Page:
The autopsy revealed other injuries.  The victim had abrasions around her neck, roughly matching the pattern of a necklace she was wearing.  The abrasions, along with petechial hemorrhages in the victim’s eye and face, indicated possible ligature strangulation.  The medical examiner also observed bruising and abrasions on the victim’s right cheek, as well as a bruise on the back of her left hand.

  1. The defense.  The theory of the defense was that the victim’s death was accidental.  The defendant did not put on his own case.  However, in addition to the evidence already discussed, the defendant, without objection, elicited testimony from Garcia and Garcia’s wife about how the defendant had told them, before they all went to the police station, that the shooting was an accident.  He argued in closing that the shooting was accidental and there was reasonable doubt about his alleged motive.

Discussion.  1.  Defendant’s statements to police.  There is no dispute that the defendant invoked his right to counsel shortly after appearing at the Lynn police station on the morning of February 20, 2014, and well before officers asked him about the location of the gun.  The Commonwealth conceded at the suppression stage that because police continued to question the defendant after he had invoked his right to counsel, his statements in response to those questions were not admissible under the general parameters of Edwards v. Arizona, 451 U.S. 477, 484-485 (1981).

However, the Commonwealth urges this court to adopt the reasoning of the motion judge — in particular, that the public safety exception to the Miranda exclusionary rule, announced by the United States Supreme Court in Quarles, 467 U.S. at 655-656, authorizes the admission of the defendant’s postinvocation statements to police regarding the whereabouts of the gun.  The defendant argues that this court has never, and should not now, apply Quarles to post-Miranda, postinvocation questioning.  He further argues that even if Quarles applied in such a scenario, it should not apply here because there was no objectively reasonable concern that police or the public faced any immediate danger from the gun that the defendant discarded.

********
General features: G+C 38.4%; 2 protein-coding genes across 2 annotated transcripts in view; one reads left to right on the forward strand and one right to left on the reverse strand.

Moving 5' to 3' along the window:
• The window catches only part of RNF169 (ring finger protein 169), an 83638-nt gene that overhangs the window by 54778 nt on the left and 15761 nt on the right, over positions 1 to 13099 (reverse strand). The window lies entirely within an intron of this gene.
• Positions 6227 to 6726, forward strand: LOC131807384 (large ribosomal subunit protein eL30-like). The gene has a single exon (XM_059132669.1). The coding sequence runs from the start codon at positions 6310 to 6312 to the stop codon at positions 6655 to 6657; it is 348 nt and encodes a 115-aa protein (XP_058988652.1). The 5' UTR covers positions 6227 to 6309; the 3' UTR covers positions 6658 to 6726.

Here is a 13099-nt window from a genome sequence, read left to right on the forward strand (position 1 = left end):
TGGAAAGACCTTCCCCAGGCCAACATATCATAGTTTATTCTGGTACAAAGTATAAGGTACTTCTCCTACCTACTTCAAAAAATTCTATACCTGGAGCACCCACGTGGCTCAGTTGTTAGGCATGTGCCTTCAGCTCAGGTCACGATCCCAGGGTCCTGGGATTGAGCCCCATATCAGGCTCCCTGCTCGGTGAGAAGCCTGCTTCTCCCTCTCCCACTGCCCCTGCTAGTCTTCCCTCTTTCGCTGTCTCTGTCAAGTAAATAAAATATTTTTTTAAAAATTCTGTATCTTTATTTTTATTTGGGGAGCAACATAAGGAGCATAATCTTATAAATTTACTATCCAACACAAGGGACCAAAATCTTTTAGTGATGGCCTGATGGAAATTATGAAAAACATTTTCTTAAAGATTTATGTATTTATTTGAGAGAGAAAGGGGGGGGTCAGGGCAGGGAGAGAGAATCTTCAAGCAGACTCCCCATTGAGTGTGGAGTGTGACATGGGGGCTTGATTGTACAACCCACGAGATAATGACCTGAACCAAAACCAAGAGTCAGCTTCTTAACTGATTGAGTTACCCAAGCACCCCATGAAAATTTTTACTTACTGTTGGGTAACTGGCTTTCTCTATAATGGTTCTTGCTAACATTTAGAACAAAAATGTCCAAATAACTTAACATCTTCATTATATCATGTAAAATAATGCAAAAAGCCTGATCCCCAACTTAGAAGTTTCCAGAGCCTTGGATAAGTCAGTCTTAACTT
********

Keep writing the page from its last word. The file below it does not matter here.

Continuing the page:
Although ably argued by both sides, we need not decide whether Quarles might apply in a postinvocation setting such as this one, or, if so, whether the circumstances here would meet the requirements of the public safety exception.  Even if we assume, without deciding, that it was constitutional error to admit the defendant’s postinvocation statements and the evidence about the ensuing, but fruitless, police search for the gun, any such error would not require reversal in this case.

Where the Commonwealth introduces evidence in violation of a defendant’s constitutional rights, “we examine the case to determine whether the erroneous admission was harmless beyond a reasonable doubt.”  Commonwealth v. Dagraca, 447 Mass. 546, 552 (2006).  In order to answer that question, we look to several factors, including, as relevant here, the importance of the evidence in the prosecution’s case, the relationship between the evidence and the premise of the defense, and the weight or quantum of evidence of guilt.  Id. at 552–553 (listing factors).  “An assertion that the error is harmless beyond a reasonable doubt is most particularly vulnerable where the over-all strength of the Commonwealth’s case radiates from a core of tainted evidence.”  Commonwealth v. Tyree, 455 Mass. 676, 701-702 (2010).  On the other hand, an error may be harmless beyond a reasonable doubt where the Commonwealth’s evidence is so “overwhelming” that it “nullif[ies] any effect the erroneously admitted [evidence] might have had on the jury or the verdict.”  Dagraca, supra at 555.